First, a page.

6:28 PM: McCain is ahead in Kentucky 62%-36%! And away we go. No more polls, no more ads, just solid numbers. My flag is waving in the breeze.
6:38 PM: Of course, the key job for any network's election coverage: who gets to man the big map? On ABC, it's George Stephanapoulos, who looked 15 when we first met him in Campaign '92 and now barely looks old enough to vote himself.
7:01 PM: Man, Keith Olbermann looks chipper.
7:07 PM: Over on Fox News, Carl Cameron is referring to the "wistful" mood on the McCain plane. Can an entire network be wistful? One suspects that there's going to be a black border around the Fox screen, like they used to have in the Soviet Union when a party leader died.
7:15: CNN just hologrammed reporter Jessica Yellin into their studio, even though she's in Chicago at the Obama bash. Right, just like Star Wars. George Lucas is now producing CNN's election coverage. Chewbacca has taken a seat next to James Carville.
7:40 PM: The MSNBC team is curious, since anchor David Gregory is relatively obscure compared with the likes of Joe Scarborough and Rachel Maddow, who are hovering around the perimeter offering commentary, as is wise man Chuck Todd.
7:57 PM: Approaching the time when it's going to get fun, with much of the country preparing to close their polls. John King of CNN is bouncing off the walls with his now-famous map.
8:00 PM: Projection-palooza! Obama pulls into the lead.
8:05 PM: MSNBC calls Pennsylvania for Obama, where McCain took up residence for the last two weeks of the campaign. Is this foreshadowing? Keep reading.
8:13 PM: Howard Dean speaking on MSNBC, trying real hard not to scream.
8:23 PM: Katie Couric has to handle her own map. Budget cuts at CBS?
8:36 PM: I like Katie well enough, but it's not the same without the folksiness of Dan Rather, who would no doubt be telling us right now that this evening is more exciting than a (exotic animal) in a (major weather event).
8:50 PM : Fox News is on the voter fraud beat. Way to be big old downers, Fox.
9:00 PM: Obama now most of the way to victory with the 9 PM calls.
9:10 PM: On CNN, the panel is trying to come up with some excuse for us to keep watching. What if they promised a Bill Bennett/James Carville throwdown? I've been watching these guys for two hours, and it sure looks like they're considering it.
9:14 PM: Fox has been quickest all night with calls of states. You think they just want to get it all over with?
9:24 PM: Hank Williams, Jr. is playing the McCain event in Phoenix, which is as depressing as it sounds.
9:33 PM: My home state of Ohio becomes the first state to switch from how it voted in 2004: for Obama. The networks have subtly shifted to their "Well, it's not over yet ... except it kinda is" mode.
9:40 PM: ABC has a remote shot from Kenya. They're up late there. Gee, you'd think that no son of a Kenyan had ever been in line to become president before.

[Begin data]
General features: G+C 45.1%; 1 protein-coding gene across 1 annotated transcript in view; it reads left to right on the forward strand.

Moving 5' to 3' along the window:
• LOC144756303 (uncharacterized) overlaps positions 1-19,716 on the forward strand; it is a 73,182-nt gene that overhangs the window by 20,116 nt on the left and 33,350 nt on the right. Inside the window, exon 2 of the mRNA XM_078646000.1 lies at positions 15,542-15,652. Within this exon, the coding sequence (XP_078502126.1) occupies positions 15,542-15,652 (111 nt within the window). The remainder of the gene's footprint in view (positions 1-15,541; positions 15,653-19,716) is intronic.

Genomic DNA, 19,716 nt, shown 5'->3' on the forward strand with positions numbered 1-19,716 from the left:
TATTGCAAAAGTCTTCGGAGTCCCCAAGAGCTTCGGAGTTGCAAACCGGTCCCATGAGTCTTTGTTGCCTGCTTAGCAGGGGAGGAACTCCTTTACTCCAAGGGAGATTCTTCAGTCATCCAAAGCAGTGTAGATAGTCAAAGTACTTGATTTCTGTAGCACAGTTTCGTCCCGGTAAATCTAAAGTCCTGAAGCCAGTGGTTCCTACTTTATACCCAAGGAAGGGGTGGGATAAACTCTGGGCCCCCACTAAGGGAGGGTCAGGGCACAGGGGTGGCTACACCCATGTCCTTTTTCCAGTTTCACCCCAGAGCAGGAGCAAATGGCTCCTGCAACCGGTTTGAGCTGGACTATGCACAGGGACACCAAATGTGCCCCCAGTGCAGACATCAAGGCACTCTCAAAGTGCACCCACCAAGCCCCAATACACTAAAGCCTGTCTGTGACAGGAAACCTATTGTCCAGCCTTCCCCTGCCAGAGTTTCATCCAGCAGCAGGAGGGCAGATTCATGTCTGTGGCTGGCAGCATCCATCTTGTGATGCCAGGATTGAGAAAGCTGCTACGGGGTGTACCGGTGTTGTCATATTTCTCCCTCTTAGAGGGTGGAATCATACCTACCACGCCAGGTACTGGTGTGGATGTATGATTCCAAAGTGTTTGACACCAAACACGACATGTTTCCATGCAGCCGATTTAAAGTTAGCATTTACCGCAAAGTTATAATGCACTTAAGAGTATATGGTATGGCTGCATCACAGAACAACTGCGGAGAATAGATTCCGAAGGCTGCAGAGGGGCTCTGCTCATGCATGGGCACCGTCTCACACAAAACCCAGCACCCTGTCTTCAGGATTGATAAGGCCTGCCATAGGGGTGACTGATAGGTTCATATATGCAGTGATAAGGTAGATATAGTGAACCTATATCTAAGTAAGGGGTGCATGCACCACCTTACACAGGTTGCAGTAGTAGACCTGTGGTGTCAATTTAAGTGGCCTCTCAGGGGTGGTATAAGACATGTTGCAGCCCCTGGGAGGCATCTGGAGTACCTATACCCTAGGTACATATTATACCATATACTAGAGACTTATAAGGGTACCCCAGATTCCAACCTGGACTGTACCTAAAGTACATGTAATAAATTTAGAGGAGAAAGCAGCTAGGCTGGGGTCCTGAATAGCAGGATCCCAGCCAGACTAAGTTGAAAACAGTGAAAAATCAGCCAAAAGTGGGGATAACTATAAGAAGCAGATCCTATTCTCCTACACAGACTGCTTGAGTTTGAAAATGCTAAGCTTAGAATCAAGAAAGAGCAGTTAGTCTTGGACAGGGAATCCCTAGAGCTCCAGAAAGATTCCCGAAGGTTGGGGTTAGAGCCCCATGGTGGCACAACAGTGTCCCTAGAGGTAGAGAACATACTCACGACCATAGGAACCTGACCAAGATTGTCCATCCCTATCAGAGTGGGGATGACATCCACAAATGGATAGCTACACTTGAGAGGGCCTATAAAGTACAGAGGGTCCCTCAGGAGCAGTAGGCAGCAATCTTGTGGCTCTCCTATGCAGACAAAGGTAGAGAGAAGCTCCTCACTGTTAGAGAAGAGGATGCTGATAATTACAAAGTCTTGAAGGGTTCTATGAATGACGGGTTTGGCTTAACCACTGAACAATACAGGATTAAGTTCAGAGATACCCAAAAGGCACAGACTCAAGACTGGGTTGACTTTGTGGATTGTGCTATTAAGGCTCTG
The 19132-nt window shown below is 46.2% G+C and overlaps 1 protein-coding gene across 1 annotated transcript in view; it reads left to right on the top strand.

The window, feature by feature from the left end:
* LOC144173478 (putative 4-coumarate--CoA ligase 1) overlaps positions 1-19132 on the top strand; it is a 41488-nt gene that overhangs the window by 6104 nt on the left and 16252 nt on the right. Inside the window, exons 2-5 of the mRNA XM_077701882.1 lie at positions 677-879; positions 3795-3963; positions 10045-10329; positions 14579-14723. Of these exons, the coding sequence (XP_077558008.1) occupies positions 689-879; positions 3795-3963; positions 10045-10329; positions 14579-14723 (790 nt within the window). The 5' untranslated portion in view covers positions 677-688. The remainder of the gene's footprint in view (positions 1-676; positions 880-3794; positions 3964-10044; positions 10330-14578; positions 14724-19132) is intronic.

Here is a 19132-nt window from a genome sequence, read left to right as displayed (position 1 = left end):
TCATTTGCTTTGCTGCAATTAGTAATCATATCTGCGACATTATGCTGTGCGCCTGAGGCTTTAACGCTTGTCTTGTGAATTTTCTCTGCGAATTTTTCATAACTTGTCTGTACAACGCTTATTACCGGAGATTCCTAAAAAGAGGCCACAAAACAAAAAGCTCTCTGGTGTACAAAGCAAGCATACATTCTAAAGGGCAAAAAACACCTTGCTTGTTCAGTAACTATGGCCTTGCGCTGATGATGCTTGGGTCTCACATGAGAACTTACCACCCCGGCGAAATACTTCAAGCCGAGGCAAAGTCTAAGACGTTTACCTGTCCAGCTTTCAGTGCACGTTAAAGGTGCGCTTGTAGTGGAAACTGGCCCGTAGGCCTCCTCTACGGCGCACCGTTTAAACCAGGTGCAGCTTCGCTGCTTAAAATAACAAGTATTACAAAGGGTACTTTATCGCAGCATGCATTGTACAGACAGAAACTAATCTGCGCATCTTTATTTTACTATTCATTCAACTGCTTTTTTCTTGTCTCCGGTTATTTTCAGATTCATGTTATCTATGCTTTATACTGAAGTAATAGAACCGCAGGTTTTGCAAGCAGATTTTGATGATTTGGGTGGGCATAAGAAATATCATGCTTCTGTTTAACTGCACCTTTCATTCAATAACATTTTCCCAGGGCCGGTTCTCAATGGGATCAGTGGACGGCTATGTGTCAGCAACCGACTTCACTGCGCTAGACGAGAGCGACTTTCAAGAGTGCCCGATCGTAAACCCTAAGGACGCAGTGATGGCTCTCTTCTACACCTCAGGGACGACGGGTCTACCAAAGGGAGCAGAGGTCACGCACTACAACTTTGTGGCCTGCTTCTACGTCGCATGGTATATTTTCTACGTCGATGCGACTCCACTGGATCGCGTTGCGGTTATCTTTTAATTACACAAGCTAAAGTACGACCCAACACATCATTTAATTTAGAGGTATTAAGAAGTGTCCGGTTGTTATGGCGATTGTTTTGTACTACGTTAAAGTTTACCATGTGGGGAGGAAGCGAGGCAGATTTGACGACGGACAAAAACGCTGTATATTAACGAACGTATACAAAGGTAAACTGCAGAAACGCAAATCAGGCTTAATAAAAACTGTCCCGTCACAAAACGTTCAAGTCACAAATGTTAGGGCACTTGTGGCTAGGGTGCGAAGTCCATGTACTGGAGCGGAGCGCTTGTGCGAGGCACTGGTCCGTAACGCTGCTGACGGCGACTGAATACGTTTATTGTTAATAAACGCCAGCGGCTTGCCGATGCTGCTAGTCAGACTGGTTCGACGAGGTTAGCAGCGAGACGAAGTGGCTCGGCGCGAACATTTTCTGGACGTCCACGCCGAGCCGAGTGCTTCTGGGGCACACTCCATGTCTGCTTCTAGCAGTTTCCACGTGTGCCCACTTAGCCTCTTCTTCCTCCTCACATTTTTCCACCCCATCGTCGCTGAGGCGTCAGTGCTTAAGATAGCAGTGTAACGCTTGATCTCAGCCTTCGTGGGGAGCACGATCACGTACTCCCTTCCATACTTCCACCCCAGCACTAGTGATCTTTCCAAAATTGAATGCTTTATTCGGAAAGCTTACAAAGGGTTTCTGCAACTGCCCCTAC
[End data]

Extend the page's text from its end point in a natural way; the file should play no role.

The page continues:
9:44 PM: Wolf Blitzer says we can go to CNN.com and play with our own map: "If you want to be John King, you can do it!" I do, I do want to be John King!
9:46 PM: Chuck Todd on MSNBC has been throwing cold water on the Democrats all night. I can't tell if it's strategy to hold viewers or if he's just Edward G. Robinson in The 10 Commandments.
9:55 PM: MSNBC shows the Obamaniacs in Chicago's Grant Park. No Hank Williams Jr., so they're already one up on the GOP.
10:04 PM: Technically, Obama is still just at 200 electoral votes, but the CNN panel is now discussing what sort of president he's going to be.
10:12 PM: Luke Russert, wet-behind-the-ears son of the late Tim, has been on hand from Indiana University with the youth perspective. If he really wanted to give the youth perspective, he'd be reporting from inside a keg right about now.
10:21 PM: Comedy Central joined the fray at the top of the hour with Indecision '08, with Jon Stewart and Stephen Colbert. They welcome Steve Forbes to the set, where the world's stiffest man opines on the returns. The partisan studio audience cheers the good news for Obama as Colbert gripes about whether or not we need all these Democratic states anyway. As Iowa is called for Obama, Stewart says, "For people who are enthralled by watching corn grow, you would have thought they would go with McCain."
10:53 PM: With California's polls closing at 11:00 and expected to easily go to Obama, the usual battle to see which network calls the new presidency first figures to be no battle at all: they will all make the call immediately.
11:00 PM: As they all just did.
11:02 PM: Not much commentary right now, as the networks are limiting themselves to shots of the delirious crowd in Grant Park. And what can really be said? This is really pretty incredible.
11:13 PM: There are still races to call, but with the main event decided, the networks are getting reflective and falling over each other to acknowledge how awesome it all is. Even Karl Rove seems moved. This is the last conciliatory thing Fox will say about Obama for four years.
11:18 PM: McCain concedes the race with class, though his supporters sound like they're in recount mode.
11:58 PM: The Obama family appears at Grant Park! Oprah is there too! It's the dawning of the Age of Aquarius! The 44th President rises to the occasion with his own speech.
1:02 AM: We're now deep into talking-head mode on all the networks, as the main news is done (Missouri still needs to decide) but it's too early to sign off. There is consensus that this is a night none will soon forget. Ron Allen of MSNBC, who is black, tries and isn't totally successful when it comes to separating his emotions from his job. I think all will agree he's entitled this one time.
1:54 AM: The first poll for the 2012 presidential race is released. Oh, I'm just kidding!